• Immunologic abnormalities such as decreased lymphocyte production and poor nutritional status. These conditions lower resistance to infections. Patients are susceptible to developing life threatening sepsis
  • Squamous cell carcinoma often develops in the chronic wounds or scars of epidermolysis bullosa patients. This is an invasive neoplasm and is highly metastatic. 
  • Pseudosyndactyly (mitten-hand deformity) is a frequent complication resulting from extensive blistering and scarring of the fingers and toes.
  • Mucus membrane complications of the gastrointestinal, respiratory, and genitourinary tracts may cause permanent damage due to scarring, strictures, stenosis and obstructions. 
Nail Abnormality
  • Nail abnormalities along with multiple cutaneous bullae and erosions were a prominent early physical finding in this cohort, with 6 of 10 patients overall developing nail dystrophy (n 3), anonychia (n 1), or subungual erosions (n 3) within several days[jamanetwork.com]
  • Bart characterized a kindred with congenital absence of the skin on the lower legs and feet, non-scarring blistering of the skin and oral mucosa, and nail abnormalities.[ncbi.nlm.nih.gov]
  • The LOC syndrome is characterized by localized blistering and scarring, particularly on the face and neck, in association with upper airway disease activity and nail abnormalities [ 8, 9 ].[ojrd.biomedcentral.com]
Dental Caries
  • Extracutaneous 4 manifestations include: dystrophy or absence of nails, sparse head hair or alopecia, excessive dental caries, microstomia, mouth ulcers, lingual tip fixation to the floor of the oral cavity, pseudosyndactylia, syndactylia and deformities[revistanefrologia.com]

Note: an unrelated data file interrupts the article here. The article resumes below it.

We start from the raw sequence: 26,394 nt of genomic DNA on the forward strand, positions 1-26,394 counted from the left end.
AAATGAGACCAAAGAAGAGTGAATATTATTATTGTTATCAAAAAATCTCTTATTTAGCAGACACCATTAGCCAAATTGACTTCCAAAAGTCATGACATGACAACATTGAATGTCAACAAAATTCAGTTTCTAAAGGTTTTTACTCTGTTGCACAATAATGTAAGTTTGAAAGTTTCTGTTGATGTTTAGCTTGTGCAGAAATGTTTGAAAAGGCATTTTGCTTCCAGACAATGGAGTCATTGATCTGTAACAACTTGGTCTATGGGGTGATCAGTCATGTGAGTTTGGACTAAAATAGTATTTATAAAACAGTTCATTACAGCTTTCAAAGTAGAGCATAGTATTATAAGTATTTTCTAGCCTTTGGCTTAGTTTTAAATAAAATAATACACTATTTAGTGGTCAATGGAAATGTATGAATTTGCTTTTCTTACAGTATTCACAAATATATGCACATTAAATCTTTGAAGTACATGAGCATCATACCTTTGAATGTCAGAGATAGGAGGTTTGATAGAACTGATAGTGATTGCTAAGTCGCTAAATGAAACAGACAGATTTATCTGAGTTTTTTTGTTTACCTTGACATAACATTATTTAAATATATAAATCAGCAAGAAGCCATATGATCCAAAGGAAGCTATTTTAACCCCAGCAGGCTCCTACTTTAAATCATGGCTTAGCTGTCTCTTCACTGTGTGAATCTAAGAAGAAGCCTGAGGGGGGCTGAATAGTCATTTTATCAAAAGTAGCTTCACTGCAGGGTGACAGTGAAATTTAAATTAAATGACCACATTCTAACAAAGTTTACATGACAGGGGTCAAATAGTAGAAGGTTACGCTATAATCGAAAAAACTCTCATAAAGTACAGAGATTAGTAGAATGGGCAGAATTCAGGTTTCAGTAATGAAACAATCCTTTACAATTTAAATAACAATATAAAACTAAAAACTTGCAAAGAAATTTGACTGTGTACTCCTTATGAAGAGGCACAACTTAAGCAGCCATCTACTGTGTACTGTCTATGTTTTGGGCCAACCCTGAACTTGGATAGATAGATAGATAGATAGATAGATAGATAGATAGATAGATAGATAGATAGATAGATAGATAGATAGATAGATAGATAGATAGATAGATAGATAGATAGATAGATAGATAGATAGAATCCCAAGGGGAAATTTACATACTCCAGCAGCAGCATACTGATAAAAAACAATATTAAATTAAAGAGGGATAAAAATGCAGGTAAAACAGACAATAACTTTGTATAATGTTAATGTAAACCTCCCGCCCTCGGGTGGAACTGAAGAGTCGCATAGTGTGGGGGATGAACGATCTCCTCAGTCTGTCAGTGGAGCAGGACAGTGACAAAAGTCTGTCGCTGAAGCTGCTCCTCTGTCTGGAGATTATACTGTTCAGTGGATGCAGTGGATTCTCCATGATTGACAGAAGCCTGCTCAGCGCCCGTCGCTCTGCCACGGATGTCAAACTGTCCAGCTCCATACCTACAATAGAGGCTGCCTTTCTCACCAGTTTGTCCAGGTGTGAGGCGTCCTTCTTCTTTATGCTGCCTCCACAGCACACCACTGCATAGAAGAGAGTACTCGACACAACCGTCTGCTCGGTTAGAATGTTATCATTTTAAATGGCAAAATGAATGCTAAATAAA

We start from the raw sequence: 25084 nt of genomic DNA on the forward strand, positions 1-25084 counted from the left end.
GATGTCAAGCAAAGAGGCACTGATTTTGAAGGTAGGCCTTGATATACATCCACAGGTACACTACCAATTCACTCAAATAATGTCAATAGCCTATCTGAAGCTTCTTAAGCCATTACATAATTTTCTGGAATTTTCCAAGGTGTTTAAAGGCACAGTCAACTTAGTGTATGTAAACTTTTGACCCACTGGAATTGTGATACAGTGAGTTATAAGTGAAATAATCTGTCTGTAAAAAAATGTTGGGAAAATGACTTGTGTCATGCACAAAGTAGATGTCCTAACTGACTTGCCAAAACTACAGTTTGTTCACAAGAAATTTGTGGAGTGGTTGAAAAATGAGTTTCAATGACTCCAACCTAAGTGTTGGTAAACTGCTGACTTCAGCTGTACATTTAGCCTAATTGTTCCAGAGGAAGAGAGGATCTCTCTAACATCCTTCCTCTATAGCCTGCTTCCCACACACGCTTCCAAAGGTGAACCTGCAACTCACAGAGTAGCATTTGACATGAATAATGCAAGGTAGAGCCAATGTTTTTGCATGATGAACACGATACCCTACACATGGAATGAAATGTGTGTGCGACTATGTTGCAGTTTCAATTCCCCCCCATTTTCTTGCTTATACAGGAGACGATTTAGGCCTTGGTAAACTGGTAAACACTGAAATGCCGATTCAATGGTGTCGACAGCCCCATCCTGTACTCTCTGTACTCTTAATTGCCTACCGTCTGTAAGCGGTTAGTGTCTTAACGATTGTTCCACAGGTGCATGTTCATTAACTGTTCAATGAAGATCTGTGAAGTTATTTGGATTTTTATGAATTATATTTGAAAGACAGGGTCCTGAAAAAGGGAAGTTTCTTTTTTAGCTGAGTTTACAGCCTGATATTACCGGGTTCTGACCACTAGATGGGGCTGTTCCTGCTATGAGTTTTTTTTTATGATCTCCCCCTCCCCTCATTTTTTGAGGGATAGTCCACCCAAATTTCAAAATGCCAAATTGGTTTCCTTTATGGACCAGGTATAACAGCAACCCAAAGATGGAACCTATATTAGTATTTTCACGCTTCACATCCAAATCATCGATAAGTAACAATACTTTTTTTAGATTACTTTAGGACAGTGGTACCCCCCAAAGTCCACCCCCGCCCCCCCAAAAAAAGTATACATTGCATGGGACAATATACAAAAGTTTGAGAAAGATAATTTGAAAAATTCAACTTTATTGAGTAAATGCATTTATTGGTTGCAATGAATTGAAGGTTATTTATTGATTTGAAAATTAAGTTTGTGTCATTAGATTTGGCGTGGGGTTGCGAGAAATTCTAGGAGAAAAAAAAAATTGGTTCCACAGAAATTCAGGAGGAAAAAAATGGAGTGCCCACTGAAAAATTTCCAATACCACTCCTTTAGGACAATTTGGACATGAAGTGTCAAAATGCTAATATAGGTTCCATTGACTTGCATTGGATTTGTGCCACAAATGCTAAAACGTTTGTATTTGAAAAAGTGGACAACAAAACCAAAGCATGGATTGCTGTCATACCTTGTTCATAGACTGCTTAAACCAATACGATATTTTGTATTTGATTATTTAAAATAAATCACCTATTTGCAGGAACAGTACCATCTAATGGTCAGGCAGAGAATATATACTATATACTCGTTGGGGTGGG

• Many patients with JEB and DEB develop dental caries because of enamel defects. Oral mucosal involvement can accompany severe forms of JEB and DEB. Avoid harsh mouthwashes containing alcohol.[patient.info]
  • Many patients with epidermolysis bullosa develop dental caries despite good care, because of enamel erosion.Oral candidiasis often occurs and can be treated with an anticandidal medication.[symptoma.com]
  • caries, malocclusion and premature loss of teeth are the most commonly reported dental manifestations in DEB patients. 17 The most frequent tracheolaryngeal symptoms or findings include chronic hoarseness, inspiratory stridor and laryngeal stenosis or[nature.com]
  • She recovered full ductions, but noted diplopia and had a 35 prism diopter exotropia. Symblepharon resolved after 6 months, and alignment improved to 4 prism diopter exophoria.[ncbi.nlm.nih.gov]
  • Goals of treatment include preventing blisters, caring for blistered skin, treating infection, and treating nutritional problems.[niams.nih.gov]
  • Blisters heal with a distinctive atrophic scarring pattern. Dystrophic epidermolysis bullosa presents at birth or early infancy with generalized blistering. As the child ages the pattern changes to more localized blistering.[symptoma.com]
  • Usually, superficial blisters produce crusted erosions, intra-epidermal blisters are flaccid and may expand under pressure; intralamina lucida blisters are tense and heal with atrophy but no scarring. Sublamina densa blisters heal with scarring.[patient.info]